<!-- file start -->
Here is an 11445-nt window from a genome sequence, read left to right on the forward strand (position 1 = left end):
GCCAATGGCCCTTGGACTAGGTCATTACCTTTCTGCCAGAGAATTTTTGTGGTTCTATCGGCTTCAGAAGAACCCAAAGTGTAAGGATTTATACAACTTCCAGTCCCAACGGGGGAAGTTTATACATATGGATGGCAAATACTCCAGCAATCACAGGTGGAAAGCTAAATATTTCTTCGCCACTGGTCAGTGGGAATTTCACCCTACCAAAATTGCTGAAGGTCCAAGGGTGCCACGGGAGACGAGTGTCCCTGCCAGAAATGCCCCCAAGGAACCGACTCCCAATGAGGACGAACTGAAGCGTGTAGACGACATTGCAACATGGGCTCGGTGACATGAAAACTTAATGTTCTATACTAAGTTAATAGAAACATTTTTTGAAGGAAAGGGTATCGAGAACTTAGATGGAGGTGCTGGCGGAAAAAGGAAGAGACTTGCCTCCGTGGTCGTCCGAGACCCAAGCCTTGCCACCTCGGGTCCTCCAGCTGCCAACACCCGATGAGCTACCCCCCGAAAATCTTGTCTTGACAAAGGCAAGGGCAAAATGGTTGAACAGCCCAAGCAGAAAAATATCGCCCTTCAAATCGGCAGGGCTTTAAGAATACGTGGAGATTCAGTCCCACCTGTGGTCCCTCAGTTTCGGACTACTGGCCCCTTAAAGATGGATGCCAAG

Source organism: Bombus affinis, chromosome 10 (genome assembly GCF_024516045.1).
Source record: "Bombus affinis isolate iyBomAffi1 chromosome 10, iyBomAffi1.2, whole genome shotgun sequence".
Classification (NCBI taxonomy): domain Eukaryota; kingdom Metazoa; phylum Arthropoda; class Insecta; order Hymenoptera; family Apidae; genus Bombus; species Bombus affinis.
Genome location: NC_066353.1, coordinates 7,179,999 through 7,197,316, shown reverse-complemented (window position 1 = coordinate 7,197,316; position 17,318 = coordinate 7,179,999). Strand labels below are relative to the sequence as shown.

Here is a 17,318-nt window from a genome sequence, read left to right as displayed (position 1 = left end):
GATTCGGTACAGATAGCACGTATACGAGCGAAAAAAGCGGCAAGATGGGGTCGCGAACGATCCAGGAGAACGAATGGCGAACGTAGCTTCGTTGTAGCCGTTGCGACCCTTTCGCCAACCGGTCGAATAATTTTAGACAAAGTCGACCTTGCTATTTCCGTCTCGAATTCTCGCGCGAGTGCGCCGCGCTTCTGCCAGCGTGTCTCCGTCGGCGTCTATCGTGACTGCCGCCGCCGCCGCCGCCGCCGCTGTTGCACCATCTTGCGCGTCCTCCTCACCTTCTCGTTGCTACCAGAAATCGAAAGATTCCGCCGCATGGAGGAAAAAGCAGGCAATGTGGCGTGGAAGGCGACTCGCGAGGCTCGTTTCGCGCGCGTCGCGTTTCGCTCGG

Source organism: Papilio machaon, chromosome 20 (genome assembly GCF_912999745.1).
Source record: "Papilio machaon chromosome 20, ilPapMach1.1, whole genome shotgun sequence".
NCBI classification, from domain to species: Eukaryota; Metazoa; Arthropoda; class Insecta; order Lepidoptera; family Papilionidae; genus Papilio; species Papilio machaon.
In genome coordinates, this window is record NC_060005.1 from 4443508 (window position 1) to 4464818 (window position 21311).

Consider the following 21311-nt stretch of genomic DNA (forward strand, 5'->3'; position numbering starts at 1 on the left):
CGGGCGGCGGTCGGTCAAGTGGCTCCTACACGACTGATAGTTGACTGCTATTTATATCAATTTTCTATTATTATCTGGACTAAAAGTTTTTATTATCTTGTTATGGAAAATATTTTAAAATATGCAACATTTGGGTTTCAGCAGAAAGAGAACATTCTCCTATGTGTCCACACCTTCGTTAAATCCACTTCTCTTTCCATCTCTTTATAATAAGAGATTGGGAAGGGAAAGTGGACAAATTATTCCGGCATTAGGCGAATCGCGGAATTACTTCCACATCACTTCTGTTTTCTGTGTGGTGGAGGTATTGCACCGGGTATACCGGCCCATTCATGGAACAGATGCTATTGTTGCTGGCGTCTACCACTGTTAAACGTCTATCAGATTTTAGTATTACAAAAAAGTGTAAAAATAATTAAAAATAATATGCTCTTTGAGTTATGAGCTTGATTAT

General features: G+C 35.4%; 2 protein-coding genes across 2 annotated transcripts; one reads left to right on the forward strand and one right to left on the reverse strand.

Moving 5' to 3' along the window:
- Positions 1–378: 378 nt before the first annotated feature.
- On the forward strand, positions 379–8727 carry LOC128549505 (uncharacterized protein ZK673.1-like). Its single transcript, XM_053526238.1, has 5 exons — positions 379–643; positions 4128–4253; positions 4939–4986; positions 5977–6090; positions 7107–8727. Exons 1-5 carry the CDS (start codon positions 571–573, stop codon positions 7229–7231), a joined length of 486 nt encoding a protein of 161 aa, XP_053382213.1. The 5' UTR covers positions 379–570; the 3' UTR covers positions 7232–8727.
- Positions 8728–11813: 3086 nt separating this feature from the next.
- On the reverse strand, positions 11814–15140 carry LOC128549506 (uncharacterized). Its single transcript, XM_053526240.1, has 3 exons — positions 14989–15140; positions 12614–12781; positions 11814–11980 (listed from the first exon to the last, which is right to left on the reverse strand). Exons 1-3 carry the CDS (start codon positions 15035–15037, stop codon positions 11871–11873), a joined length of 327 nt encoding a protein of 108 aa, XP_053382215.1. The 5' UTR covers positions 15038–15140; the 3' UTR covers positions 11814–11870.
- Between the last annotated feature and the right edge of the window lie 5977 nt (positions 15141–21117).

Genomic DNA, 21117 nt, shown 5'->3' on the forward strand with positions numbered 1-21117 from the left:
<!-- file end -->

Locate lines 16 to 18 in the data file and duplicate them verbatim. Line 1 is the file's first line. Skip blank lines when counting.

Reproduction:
Moving 5' to 3' along the window:
- Positions 1–378: 378 nt before the first annotated feature.
- On the forward strand, positions 379–8727 carry LOC128549505 (uncharacterized protein ZK673.1-like). Its single transcript, XM_053526238.1, has 5 exons — positions 379–643; positions 4128–4253; positions 4939–4986; positions 5977–6090; positions 7107–8727. Exons 1-5 carry the CDS (start codon positions 571–573, stop codon positions 7229–7231), a joined length of 486 nt encoding a protein of 161 aa, XP_053382213.1. The 5' UTR covers positions 379–570; the 3' UTR covers positions 7232–8727.